The aim of this study was to provide a normal reference for arm–leg blood pressure gradients in normal pediatric and young-adult patients before and after exercise. We assessed 216 normal participants by physical or echocardiographic exam, maximally tested using the James Cycle Protocol, with arm and leg blood pressures taken pre- and postexercise. Arm–leg gradients significantly increased from –5 mmHg at rest to 4, 2, and 1 mmHg 1, 3, and 4 min postexercise (p < .05). There was a small, statistically significant increase in arm-leg blood pressure with exercise, which is probably clinically insignificant. These data serve as a normal reference.
Sandra K. Knecht, Wayne A. Mays, Yvette M. Gerdes, Randal P. Claytor and Timothy K. Knilans
Joanne Butt, Robert S. Weinberg, Jeff D. Breckon and Randal P. Claytor
Physical activity (PA) declines as adolescents get older, and the motivational determinants of PA warrant further investigation. The purposes of this study were to investigate the amount of physical and sedentary activity that adolescents participated in across age, gender, and race, and to investigate adolescents’ attraction to PA and their perceived barriers and benefits across age, gender, and race.
High school students (N = 1163) aged between 13 and 16 years completed questionnaires on minutes and intensity of physical and sedentary activity, interests in physical activity, and perceived benefits and barriers to participating in PA.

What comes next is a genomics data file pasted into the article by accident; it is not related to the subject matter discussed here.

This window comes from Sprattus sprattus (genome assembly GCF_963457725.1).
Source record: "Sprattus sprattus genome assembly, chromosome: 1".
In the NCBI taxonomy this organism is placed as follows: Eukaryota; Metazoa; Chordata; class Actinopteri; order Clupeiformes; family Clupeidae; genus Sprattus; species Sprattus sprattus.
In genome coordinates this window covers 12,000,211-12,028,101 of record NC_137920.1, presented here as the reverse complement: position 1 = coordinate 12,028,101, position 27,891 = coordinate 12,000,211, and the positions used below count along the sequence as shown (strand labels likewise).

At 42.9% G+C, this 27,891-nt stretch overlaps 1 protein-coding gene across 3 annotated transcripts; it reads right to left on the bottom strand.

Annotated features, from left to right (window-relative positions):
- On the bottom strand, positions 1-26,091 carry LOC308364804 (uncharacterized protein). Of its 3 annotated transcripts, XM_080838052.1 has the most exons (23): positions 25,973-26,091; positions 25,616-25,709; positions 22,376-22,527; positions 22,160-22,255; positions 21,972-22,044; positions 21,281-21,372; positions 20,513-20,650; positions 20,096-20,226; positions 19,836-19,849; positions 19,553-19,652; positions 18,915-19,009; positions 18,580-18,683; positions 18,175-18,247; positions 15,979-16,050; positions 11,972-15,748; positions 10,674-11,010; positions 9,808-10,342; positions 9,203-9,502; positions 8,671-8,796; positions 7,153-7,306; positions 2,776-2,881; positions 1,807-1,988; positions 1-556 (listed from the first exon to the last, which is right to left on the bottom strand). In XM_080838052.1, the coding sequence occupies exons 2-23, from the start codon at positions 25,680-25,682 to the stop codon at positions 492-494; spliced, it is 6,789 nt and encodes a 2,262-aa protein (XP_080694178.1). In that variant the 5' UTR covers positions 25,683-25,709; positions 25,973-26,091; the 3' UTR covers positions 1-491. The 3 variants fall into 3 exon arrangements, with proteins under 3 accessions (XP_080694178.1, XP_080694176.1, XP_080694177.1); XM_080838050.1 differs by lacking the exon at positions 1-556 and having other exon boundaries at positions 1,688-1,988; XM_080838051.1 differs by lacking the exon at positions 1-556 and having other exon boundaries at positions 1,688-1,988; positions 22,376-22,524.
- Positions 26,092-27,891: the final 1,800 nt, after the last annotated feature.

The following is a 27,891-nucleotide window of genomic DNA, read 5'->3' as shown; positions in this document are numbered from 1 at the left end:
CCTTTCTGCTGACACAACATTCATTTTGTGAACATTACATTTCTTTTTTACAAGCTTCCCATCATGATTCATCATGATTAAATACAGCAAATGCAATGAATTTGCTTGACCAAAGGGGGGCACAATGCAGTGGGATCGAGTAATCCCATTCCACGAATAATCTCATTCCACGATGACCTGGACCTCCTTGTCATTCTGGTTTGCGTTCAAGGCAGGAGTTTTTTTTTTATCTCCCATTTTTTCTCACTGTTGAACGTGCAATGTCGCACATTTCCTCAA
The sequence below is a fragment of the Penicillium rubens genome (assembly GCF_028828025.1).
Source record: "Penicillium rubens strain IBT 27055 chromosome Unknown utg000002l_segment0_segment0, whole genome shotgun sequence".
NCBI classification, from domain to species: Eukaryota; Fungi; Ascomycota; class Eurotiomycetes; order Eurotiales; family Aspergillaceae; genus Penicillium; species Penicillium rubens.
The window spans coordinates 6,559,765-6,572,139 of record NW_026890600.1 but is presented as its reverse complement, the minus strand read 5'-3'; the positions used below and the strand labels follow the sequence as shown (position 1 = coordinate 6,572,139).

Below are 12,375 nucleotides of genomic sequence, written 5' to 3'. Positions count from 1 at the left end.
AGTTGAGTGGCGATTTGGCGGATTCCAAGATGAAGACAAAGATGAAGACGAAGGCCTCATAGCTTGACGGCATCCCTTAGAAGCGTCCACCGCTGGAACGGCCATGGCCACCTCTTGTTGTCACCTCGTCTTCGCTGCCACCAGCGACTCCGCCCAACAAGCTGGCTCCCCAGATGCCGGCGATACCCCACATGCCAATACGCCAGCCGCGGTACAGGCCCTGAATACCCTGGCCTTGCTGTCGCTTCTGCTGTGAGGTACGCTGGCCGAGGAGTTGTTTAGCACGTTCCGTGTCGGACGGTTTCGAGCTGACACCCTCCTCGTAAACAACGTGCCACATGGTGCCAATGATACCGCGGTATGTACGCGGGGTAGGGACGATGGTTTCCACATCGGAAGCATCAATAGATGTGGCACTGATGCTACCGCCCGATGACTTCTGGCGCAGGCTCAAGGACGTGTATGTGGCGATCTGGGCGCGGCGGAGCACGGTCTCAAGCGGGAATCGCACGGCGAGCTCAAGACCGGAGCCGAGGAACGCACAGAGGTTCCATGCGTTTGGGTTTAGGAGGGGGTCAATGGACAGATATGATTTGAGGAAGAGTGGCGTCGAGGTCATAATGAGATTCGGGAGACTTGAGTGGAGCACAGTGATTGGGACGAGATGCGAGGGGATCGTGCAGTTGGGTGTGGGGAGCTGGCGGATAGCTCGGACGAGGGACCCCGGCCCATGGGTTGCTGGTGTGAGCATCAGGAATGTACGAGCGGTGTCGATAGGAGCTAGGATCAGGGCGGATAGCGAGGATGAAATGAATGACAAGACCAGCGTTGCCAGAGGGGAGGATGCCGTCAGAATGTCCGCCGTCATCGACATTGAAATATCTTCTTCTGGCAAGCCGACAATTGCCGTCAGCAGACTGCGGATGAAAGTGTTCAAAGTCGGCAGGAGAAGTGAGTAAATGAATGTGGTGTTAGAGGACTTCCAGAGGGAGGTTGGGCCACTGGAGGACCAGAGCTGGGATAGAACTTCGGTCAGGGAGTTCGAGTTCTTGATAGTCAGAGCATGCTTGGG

A series of multivariate analyses of variance were conducted and followed up with discriminant function analysis. PA participation decreased in older females. In addition, fun of physical exertion was a primary attraction to PA for males more than females. Body image as an expected outcome of participating in PA contributed most to gender differences.
There is a need to determine why PA drops-off as females get older. Findings underscore the importance of structuring activities differently to sustain interest in male and female adolescents, and highlights motives of having a healthy body image, and making PA fun to enhance participation.
Nicholas M. Edwards, Philip R. Khoury, Heidi J. Kalkwarf, Jessica G. Woo, Randal P. Claytor and Stephen R. Daniels
Establishing and maintaining healthy physical activity (PA) levels is important throughout life. The purpose of this study was to determine the extent of PA tracking between ages 3 and 7 y. Objective measures of PA (RT3, triaxial accelerometer) were collected every 4 mo from ages 3–7; data from 234 children with PA measures available during each year of age were analyzed. Mean PA (total, moderate/vigorous (MV), and inactivity [IA]) was calculated for each year of age and adjusted for wear time. Correlations with age 3 PA were moderate at age 4 (r = .42−.45) but declined by age 7 (r = .19−.25). After classification into sex-specific tertiles of PA at age 3, boys in the high age 3 MVPA tertile maintained significantly higher PA at all subsequent ages, while girls in the high age 3 MVPA tertile were not significantly higher at age 6 and 7. Boys and girls in the high age 3 IA tertile had significantly higher IA at multiple subsequent years of age (p < .05 at ages 5 and 6). In conclusion, boys who were relatively more active at age 3 remained more active for several subsequent years. These findings highlight early-childhood differences in physical activity patterns between boys and girls.